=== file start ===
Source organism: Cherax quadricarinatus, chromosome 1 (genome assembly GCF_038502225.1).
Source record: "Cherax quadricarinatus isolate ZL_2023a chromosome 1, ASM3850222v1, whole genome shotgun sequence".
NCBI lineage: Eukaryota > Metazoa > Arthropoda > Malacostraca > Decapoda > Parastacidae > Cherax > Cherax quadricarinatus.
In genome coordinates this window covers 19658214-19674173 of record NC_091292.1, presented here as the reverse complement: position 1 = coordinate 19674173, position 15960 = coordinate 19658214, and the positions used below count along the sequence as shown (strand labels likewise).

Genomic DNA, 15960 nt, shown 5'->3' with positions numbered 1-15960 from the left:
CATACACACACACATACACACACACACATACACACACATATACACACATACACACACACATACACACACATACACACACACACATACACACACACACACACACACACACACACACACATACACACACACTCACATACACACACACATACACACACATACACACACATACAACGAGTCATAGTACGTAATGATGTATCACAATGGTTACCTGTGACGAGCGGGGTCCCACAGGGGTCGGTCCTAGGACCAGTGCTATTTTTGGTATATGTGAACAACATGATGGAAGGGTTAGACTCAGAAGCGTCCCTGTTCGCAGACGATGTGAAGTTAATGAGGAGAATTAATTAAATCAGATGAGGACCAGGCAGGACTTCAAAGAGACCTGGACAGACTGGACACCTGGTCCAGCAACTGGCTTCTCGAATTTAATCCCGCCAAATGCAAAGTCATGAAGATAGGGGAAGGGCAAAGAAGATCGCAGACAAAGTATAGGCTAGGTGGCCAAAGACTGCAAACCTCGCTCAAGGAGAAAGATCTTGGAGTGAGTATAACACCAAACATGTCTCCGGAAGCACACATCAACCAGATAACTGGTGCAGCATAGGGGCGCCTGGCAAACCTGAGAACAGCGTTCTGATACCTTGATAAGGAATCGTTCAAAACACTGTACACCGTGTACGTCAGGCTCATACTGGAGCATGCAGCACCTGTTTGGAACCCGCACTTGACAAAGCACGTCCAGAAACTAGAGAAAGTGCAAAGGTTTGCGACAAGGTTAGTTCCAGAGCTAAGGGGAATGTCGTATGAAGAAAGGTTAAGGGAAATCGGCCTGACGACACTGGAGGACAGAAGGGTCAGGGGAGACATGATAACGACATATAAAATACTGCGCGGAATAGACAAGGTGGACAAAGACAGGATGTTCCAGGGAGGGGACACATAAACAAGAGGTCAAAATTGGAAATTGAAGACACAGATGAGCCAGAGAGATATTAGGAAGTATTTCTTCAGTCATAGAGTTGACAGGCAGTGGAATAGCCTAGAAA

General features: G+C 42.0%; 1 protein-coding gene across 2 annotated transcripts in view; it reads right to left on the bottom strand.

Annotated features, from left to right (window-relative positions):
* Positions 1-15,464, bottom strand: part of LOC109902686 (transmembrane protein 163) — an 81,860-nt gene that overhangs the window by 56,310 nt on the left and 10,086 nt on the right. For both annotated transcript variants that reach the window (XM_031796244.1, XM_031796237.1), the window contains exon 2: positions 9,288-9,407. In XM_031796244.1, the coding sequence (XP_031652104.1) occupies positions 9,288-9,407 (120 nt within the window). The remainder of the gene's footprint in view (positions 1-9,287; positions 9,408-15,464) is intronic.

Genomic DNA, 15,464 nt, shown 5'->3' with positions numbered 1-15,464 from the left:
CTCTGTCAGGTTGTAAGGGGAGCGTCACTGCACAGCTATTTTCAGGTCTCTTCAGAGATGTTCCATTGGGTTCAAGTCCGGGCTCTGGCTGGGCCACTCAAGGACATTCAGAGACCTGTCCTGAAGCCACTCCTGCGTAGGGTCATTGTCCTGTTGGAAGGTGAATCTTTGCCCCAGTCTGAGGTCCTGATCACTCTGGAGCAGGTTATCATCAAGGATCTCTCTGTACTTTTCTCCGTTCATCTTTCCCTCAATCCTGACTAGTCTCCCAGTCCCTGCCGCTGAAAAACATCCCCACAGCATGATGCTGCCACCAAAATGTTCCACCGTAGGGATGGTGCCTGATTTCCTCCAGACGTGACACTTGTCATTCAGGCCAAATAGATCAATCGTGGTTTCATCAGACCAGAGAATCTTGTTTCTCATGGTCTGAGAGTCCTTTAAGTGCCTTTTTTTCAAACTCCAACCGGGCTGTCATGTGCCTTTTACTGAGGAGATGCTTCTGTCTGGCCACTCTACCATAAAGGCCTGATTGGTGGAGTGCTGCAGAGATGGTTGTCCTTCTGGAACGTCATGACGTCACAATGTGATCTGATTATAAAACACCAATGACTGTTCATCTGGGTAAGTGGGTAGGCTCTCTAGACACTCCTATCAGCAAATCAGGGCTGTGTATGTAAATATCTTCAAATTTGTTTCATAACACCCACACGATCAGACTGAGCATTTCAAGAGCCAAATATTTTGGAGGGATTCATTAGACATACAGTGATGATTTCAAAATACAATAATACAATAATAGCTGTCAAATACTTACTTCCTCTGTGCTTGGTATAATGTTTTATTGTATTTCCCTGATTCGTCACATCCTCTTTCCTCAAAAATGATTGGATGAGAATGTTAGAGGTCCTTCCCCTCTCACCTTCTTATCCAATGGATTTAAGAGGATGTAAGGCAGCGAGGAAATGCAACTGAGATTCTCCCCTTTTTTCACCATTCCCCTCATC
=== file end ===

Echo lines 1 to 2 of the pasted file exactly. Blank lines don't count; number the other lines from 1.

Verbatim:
Source organism: Cherax quadricarinatus, chromosome 1 (genome assembly GCF_038502225.1).
Source record: "Cherax quadricarinatus isolate ZL_2023a chromosome 1, ASM3850222v1, whole genome shotgun sequence".